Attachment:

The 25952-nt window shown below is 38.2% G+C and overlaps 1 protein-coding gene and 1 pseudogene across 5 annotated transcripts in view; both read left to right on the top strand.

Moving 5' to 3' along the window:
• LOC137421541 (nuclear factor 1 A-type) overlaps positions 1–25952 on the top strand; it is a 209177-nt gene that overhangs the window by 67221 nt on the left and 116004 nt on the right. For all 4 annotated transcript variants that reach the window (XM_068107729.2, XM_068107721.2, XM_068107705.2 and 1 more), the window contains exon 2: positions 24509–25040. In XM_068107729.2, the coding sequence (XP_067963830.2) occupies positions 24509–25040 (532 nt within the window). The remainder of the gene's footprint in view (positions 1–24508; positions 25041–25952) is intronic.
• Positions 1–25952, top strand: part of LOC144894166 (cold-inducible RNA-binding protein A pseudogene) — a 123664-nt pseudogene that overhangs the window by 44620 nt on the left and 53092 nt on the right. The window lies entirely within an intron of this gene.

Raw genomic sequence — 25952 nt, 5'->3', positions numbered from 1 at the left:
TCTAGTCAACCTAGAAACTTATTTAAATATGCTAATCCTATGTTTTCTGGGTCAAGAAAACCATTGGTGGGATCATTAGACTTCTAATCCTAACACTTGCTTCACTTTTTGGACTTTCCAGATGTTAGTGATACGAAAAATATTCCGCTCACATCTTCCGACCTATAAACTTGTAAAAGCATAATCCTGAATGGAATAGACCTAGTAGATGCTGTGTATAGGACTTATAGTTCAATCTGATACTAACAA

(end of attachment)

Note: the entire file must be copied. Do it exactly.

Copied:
The 25952-nt window shown below is 38.2% G+C and overlaps 1 protein-coding gene and 1 pseudogene across 5 annotated transcripts in view; both read left to right on the top strand.

Moving 5' to 3' along the window:
• LOC137421541 (nuclear factor 1 A-type) overlaps positions 1–25952 on the top strand; it is a 209177-nt gene that overhangs the window by 67221 nt on the left and 116004 nt on the right. For all 4 annotated transcript variants that reach the window (XM_068107729.2, XM_068107721.2, XM_068107705.2 and 1 more), the window contains exon 2: positions 24509–25040. In XM_068107729.2, the coding sequence (XP_067963830.2) occupies positions 24509–25040 (532 nt within the window). The remainder of the gene's footprint in view (positions 1–24508; positions 25041–25952) is intronic.
• Positions 1–25952, top strand: part of LOC144894166 (cold-inducible RNA-binding protein A pseudogene) — a 123664-nt pseudogene that overhangs the window by 44620 nt on the left and 53092 nt on the right. The window lies entirely within an intron of this gene.

Raw genomic sequence — 25952 nt, 5'->3', positions numbered from 1 at the left:
TCTAGTCAACCTAGAAACTTATTTAAATATGCTAATCCTATGTTTTCTGGGTCAAGAAAACCATTGGTGGGATCATTAGACTTCTAATCCTAACACTTGCTTCACTTTTTGGACTTTCCAGATGTTAGTGATACGAAAAATATTCCGCTCACATCTTCCGACCTATAAACTTGTAAAAGCATAATCCTGAATGGAATAGACCTAGTAGATGCTGTGTATAGGACTTATAGTTCAATCTGATACTAACAA